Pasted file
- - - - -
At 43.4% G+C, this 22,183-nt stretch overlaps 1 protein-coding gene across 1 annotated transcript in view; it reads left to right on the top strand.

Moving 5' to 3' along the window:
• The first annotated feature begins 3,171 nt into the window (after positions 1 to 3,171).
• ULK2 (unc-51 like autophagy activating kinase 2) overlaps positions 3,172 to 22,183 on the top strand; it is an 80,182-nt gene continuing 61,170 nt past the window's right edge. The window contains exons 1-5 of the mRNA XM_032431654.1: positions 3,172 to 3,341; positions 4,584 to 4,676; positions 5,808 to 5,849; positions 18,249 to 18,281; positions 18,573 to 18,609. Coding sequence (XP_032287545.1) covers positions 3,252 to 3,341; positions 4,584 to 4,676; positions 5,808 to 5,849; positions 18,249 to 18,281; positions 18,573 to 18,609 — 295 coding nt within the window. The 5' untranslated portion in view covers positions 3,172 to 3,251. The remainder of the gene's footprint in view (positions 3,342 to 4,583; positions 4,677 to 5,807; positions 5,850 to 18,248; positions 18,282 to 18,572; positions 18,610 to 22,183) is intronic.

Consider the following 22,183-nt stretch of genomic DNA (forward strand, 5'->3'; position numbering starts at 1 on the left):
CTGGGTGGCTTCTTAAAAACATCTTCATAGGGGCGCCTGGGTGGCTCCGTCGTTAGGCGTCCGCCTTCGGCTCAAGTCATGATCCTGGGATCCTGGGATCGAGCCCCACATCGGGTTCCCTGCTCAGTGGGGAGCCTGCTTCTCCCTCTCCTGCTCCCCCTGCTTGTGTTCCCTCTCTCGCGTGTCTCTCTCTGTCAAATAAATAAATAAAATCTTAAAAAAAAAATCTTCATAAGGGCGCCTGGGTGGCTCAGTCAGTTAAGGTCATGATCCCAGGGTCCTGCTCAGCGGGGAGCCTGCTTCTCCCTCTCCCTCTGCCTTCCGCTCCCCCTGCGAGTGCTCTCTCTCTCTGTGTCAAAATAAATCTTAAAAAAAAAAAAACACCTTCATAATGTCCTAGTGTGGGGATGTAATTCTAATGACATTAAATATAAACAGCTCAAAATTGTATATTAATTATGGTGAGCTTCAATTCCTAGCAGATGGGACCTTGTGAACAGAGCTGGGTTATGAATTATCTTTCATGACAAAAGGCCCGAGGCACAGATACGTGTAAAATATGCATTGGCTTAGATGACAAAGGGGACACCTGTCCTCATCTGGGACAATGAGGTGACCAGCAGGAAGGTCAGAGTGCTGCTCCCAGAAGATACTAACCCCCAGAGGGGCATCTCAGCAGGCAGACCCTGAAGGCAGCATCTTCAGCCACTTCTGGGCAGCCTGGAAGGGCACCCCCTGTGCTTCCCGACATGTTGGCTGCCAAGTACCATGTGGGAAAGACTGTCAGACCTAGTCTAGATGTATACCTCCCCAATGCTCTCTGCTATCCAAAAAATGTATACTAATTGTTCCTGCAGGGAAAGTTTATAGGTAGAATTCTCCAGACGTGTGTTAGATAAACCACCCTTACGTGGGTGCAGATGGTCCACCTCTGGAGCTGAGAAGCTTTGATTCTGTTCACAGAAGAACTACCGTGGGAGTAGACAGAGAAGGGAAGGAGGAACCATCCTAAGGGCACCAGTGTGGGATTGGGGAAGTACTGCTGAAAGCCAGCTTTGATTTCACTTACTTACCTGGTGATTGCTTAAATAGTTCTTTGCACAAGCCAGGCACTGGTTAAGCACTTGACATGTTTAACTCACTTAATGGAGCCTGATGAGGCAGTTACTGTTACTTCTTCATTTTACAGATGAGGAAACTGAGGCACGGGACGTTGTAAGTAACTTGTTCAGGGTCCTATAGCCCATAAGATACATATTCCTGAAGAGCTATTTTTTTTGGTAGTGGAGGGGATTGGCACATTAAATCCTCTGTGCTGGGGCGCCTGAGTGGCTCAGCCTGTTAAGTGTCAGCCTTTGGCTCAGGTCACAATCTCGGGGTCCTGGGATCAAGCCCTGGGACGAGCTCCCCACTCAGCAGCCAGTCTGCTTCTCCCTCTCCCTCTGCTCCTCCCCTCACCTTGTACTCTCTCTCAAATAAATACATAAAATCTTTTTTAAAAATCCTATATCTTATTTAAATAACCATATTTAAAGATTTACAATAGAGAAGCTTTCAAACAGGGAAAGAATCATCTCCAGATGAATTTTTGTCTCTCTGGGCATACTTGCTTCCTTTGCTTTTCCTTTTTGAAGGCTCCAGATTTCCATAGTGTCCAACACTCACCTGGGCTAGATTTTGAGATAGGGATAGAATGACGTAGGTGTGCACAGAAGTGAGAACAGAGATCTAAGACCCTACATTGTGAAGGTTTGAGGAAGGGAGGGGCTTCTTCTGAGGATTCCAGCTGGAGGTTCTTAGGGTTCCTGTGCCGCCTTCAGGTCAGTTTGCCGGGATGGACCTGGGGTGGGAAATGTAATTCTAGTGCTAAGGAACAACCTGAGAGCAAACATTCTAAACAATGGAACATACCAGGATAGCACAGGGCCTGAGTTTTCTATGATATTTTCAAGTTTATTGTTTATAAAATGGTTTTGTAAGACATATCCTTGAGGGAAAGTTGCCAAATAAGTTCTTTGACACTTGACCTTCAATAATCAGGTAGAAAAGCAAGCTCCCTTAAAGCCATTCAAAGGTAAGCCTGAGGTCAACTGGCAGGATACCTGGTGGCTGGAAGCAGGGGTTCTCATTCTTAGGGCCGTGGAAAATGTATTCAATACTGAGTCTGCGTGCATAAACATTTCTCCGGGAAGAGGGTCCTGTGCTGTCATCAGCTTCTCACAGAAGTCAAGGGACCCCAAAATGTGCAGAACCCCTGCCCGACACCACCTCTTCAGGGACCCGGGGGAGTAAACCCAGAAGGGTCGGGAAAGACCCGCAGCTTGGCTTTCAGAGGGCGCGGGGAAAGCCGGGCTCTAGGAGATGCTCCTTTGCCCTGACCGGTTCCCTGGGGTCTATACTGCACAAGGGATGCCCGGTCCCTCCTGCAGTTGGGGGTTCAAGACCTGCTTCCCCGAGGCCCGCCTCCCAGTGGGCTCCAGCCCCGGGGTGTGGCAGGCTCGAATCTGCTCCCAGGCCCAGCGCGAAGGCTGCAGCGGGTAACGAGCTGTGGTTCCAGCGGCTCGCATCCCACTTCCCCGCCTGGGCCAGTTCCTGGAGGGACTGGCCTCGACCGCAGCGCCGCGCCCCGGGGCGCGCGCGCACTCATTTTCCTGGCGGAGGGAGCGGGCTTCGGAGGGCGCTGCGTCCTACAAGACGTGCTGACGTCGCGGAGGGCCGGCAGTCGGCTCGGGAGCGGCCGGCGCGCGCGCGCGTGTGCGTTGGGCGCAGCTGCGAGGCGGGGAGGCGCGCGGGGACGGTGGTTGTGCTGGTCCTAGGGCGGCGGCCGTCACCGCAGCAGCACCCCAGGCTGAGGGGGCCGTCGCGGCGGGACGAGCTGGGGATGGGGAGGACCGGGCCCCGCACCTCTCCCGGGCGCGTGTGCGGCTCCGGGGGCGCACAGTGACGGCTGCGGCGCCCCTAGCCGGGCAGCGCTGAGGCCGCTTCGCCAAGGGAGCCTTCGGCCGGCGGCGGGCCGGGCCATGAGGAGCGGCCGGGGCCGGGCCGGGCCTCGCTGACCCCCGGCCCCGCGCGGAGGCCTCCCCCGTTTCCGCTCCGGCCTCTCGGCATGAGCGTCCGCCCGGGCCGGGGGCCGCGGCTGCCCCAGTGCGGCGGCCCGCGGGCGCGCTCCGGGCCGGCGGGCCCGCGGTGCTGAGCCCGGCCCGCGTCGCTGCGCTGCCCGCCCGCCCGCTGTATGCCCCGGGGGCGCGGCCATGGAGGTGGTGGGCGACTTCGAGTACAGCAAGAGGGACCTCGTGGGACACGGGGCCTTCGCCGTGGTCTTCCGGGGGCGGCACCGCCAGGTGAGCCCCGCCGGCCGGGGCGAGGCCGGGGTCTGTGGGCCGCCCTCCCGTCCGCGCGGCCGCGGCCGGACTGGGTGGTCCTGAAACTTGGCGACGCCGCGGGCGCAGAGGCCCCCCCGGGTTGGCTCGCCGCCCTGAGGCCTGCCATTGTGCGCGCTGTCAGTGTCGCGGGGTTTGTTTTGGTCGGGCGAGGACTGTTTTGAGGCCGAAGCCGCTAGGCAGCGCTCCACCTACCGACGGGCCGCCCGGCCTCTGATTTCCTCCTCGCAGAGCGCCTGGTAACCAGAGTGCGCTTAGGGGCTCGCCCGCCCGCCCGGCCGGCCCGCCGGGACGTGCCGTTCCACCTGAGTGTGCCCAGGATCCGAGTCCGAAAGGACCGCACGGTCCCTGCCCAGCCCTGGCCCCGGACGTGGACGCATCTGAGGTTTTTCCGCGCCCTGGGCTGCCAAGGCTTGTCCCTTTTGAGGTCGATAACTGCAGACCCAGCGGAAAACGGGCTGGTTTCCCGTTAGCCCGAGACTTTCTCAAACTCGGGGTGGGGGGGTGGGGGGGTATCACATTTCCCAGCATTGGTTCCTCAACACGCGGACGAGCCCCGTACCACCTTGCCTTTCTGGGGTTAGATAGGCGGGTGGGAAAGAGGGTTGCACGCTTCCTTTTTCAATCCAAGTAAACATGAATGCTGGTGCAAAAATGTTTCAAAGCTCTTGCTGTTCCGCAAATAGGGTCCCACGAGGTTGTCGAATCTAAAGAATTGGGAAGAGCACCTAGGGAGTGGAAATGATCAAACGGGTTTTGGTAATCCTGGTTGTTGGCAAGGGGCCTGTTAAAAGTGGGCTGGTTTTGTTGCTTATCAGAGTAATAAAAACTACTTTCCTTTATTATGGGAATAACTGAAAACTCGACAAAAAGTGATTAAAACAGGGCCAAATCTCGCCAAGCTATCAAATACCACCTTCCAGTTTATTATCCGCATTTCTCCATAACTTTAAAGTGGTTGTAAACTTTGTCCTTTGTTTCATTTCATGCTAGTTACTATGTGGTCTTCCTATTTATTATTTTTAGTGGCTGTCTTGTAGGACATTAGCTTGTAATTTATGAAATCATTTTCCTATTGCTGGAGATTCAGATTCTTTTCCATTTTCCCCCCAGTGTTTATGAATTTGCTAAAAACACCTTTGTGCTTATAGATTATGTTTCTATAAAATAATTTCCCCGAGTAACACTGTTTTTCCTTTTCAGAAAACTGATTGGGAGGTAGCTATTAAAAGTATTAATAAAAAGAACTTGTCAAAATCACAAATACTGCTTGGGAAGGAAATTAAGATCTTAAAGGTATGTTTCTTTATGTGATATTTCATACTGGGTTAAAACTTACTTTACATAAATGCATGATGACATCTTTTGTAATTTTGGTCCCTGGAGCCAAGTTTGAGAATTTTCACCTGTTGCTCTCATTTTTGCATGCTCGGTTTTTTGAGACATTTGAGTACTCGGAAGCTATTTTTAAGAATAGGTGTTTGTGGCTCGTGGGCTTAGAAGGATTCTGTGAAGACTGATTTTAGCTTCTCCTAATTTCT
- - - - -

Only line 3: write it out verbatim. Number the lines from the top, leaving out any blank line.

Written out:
• The first annotated feature begins 3,171 nt into the window (after positions 1 to 3,171).